Sunday, 25 January 2009

The Bandit King

Yesterday's comments from Jack and Maggie got me to thinking about the way the world looks from inside our heads (as opposed to through our eyes). I expect everyone knows Saul Steinberg's famous New Yorker cover:

Yes, the main joke is that -- to a New Yorker -- everything West of 10th Avenue is Injun Country, but isn't it interesting, how much the rest of the US looks like Krazy Kat's Coconino County to Steinberg? That is, not simply "unknown and strange" but "as seen by George Herriman."

My own inner picture of the wider world is still heavily influenced by the kind of stuff that was produced for British kids in the 1950s and 1960s, when the Empire was still a strong echo, and "racism" a word with no meaning (perhaps something to do with Stirling Moss and Vincent motorcycles). Peoples of the World featured heavily in books and cigarette cards, almost as a form of stamp collecting or bird spotting -- just as you could tell a Robin by its diagnostic features, so you could tell a Mexican or an Eskimo or a Sikh by their diagnostic apparel. There is an amazing set of oil sketches in Osborne House on the Isle of Wight, Queen Victoria's summer retreat, done in India at her request by Rudolf Swoboda. They are the ultimate cigarette card collection -- portraits of all the "types" of people to be encountered in India -- an orientalist's feast of beards, saris, turbans, and jewellery. Highly recommended.

As I discussed in an earlier post (Is There Gas In The Car?) I'm fascinated both by stereotypes and the liberal urge to deny them, especially when this takes on a moral character. I think of it as the Central Casting problem. For example, if Hollywood wanted to cast, say, a much-feared Brazilian bandit, I doubt anyone would be asking for the phone number of Woody Allen's agent. But check this out:

That, my friends, is not an accountant with a weekend interest in historical recreation, but the notorious Lampião, a cangaceiro bandit of Northwest Brazil, and something of a Robin Hood figure. Doesn't look much of a handful, does he? Here are his friends:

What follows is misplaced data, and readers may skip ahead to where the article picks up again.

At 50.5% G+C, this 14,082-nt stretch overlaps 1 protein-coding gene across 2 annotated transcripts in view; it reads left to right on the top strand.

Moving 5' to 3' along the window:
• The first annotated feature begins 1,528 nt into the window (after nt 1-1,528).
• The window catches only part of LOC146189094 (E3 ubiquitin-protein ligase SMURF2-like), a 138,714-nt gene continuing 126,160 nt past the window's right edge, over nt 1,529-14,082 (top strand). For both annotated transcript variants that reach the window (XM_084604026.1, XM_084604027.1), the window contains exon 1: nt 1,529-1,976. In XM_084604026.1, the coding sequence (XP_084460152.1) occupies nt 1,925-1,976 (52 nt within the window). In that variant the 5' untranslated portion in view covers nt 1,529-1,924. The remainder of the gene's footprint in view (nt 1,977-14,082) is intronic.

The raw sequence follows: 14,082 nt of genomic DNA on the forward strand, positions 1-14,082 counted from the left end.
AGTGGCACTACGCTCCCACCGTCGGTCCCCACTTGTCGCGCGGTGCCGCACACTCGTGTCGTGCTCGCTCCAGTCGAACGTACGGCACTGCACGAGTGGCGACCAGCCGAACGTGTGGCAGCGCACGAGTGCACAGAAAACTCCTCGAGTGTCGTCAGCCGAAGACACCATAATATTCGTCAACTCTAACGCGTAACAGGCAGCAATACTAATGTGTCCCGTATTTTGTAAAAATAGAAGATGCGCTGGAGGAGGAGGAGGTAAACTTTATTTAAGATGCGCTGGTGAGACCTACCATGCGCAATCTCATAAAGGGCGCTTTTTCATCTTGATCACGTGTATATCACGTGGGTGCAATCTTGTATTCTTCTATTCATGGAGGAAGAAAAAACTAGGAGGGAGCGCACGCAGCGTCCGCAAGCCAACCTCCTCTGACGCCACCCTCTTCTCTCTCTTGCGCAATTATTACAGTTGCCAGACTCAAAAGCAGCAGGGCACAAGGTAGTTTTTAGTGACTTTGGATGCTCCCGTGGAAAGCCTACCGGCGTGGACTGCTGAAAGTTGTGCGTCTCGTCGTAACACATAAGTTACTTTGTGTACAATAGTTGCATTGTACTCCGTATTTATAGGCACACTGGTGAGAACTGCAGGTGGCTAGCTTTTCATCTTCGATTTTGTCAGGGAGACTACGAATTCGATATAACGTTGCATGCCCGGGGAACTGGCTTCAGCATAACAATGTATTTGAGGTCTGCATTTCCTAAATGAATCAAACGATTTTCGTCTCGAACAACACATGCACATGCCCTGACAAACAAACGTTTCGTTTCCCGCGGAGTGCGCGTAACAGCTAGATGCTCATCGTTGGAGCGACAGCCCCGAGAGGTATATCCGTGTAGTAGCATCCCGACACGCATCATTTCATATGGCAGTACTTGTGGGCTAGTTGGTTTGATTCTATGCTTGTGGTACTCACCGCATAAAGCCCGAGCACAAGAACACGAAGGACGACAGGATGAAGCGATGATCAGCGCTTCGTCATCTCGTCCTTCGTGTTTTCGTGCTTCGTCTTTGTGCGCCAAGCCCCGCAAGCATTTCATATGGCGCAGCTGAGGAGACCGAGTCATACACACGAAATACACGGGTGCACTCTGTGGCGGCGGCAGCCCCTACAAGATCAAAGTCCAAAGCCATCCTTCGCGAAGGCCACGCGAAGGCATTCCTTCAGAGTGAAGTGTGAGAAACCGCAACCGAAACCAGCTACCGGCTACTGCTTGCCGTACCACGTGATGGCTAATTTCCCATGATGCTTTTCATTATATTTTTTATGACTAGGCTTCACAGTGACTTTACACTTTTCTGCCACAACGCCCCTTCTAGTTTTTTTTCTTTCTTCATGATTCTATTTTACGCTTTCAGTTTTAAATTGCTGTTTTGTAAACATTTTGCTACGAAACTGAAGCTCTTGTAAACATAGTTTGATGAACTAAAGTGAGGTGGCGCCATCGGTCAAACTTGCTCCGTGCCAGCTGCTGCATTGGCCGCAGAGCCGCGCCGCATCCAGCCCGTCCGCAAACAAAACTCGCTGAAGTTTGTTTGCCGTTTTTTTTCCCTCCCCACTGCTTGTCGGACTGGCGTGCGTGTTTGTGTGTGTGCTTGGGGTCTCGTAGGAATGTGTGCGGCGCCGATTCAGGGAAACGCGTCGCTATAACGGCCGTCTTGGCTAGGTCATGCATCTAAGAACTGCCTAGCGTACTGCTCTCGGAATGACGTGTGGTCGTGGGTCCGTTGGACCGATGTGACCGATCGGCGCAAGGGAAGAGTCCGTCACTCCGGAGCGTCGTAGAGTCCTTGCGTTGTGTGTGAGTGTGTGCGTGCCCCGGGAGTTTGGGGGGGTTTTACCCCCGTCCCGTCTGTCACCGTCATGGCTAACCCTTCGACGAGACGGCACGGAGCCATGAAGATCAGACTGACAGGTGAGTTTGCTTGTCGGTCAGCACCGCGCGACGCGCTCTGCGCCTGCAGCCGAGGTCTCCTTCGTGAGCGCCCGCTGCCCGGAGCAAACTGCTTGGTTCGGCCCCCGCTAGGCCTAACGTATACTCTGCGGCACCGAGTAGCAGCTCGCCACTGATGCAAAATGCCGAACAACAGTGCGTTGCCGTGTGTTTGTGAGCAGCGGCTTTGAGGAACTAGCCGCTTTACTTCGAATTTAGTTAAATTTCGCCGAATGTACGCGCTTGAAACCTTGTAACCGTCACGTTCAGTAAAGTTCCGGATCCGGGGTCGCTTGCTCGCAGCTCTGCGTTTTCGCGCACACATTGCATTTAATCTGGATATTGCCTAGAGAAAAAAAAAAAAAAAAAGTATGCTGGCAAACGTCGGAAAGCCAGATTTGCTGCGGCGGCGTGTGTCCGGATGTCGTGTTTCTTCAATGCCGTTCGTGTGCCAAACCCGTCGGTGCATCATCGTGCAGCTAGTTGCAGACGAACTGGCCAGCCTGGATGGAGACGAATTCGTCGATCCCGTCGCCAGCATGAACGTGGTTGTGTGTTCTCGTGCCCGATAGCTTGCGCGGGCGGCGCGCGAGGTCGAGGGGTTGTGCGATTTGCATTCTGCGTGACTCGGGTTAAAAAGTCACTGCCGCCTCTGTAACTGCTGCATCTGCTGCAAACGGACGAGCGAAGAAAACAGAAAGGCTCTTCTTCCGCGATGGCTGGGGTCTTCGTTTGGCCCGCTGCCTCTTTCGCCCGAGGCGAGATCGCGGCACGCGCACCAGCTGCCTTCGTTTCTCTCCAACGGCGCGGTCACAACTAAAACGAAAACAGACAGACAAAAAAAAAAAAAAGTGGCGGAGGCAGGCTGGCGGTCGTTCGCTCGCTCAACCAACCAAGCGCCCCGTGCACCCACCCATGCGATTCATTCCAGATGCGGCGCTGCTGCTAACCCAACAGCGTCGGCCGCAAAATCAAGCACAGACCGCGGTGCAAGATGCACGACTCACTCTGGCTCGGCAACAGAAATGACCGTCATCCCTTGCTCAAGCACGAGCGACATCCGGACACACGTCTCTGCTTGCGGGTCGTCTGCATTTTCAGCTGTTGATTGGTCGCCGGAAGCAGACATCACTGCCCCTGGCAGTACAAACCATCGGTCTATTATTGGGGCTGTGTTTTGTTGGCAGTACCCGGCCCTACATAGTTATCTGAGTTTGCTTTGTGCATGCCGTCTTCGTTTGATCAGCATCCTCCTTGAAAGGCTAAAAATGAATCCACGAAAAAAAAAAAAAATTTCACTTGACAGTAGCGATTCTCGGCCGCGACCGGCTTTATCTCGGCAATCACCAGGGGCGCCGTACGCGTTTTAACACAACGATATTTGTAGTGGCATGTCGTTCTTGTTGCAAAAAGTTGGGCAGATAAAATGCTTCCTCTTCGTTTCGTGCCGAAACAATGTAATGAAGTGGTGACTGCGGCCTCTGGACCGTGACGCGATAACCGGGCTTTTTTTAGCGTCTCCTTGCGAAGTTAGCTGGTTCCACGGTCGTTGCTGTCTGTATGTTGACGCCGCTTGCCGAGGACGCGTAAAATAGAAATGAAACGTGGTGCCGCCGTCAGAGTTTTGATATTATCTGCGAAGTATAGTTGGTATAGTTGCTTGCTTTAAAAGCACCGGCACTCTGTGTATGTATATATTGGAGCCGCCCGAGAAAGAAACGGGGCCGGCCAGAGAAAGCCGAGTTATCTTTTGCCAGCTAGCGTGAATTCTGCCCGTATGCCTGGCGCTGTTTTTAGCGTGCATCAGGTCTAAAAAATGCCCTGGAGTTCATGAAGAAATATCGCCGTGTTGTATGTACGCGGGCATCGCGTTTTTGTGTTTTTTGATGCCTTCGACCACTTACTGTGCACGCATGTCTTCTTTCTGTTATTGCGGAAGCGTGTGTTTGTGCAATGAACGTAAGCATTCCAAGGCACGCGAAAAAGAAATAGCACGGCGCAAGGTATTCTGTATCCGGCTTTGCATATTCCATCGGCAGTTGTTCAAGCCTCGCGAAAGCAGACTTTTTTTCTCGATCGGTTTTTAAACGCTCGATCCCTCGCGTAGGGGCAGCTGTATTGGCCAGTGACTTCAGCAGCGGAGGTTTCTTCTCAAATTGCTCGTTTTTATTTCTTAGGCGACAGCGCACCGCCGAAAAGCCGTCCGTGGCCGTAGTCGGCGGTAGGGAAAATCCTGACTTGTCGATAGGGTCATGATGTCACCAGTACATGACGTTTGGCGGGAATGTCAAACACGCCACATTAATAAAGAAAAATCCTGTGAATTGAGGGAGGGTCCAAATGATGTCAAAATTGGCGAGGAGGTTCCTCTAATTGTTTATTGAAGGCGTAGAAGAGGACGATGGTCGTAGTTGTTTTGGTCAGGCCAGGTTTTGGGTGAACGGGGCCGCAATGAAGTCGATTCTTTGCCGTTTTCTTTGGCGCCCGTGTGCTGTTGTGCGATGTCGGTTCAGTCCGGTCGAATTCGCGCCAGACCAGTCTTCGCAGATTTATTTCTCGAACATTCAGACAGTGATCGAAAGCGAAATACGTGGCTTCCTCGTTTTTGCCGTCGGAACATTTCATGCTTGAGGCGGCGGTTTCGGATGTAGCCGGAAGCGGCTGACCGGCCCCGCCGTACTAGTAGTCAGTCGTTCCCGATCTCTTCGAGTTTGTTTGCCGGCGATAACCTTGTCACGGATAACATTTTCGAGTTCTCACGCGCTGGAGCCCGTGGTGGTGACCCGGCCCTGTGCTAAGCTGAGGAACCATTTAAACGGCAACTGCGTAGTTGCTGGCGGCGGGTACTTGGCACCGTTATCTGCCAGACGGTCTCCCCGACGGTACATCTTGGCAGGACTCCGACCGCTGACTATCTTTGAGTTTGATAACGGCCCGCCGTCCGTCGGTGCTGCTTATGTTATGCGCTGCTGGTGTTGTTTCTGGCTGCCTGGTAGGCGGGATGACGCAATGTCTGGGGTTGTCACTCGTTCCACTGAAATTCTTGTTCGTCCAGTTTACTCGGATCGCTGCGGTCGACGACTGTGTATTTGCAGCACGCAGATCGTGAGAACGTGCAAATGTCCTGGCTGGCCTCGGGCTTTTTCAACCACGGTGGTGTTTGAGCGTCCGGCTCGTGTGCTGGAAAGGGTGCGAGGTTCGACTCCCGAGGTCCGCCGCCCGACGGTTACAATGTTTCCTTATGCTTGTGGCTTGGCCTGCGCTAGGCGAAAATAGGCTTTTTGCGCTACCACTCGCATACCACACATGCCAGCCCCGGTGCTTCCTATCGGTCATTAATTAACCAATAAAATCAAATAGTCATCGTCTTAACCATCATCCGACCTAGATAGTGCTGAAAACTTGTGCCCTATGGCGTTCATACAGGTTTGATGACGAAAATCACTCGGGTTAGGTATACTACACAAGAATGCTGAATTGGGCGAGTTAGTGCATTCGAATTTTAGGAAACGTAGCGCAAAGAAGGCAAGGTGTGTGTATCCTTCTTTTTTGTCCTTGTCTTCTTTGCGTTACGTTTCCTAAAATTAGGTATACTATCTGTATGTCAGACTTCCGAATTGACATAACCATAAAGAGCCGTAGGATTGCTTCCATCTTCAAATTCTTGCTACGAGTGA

Nice hats! I won't show you the picture of how they ended up, it's a bit gruesome. But you can see Hollywood's problem (sorry, challenge -- I'm never going to get that one right). There's a really great story here (look! there's even a part for J. Lo!) but the "look and feel" is clearly going to need a little tweaking before it is convincing to an audience that knows what dangerous bandits are supposed to look like...

I really wanted to see a film about Lampião starring Woody Allen and Rhea Perlman when, as a junior librarian, I catalogued Chandler's book 30 years ago. It'll never happen, but -- if it did -- it would star Antonio Banderas and Jennifer Lopez, the hats would go, and the whole point would be lost. But I suppose, wherever you live, the world will always wobble between the way it is and the way we imagine it to be, a constant tussle between gritty TV news and the movies. Contrary to most opinion, imagination is a very limited faculty. It is a wonderful thing (and one of the many wonderful things about photography) that the reality can so often be so much more surprising than the imagined version.

But there is a special pleasure when reality and fantasy meet. It has always been a key part of the survival fantasies of the British labouring classes, ploughing fields in the rain or plodding home from the pithead, that -- out there in cigarette card world -- colourful people still wear pretty homespun clothes and do exciting things in faraway places. Every Christmas, a band of Otavalo indians from Peru appear in our drab town centre, playing pan pipes and selling ponchos and wonderfully-coloured knitwear*, the men still sporting their traditional thick plait of hair. It's somehow more festive, more true to the spirit of the season than any number of neon reindeer and snowflakes. I have no idea how we look through their eyes, but I hope we're not as much like a grim, grey post-modern sludge as I often feel. And I do hope they weren't expecting bowler hats and bearskins...

* N.B. those Peruvian hats, suddenly being worn as an indie fashion all over the UK (and looking truly idiotic), are called chullos

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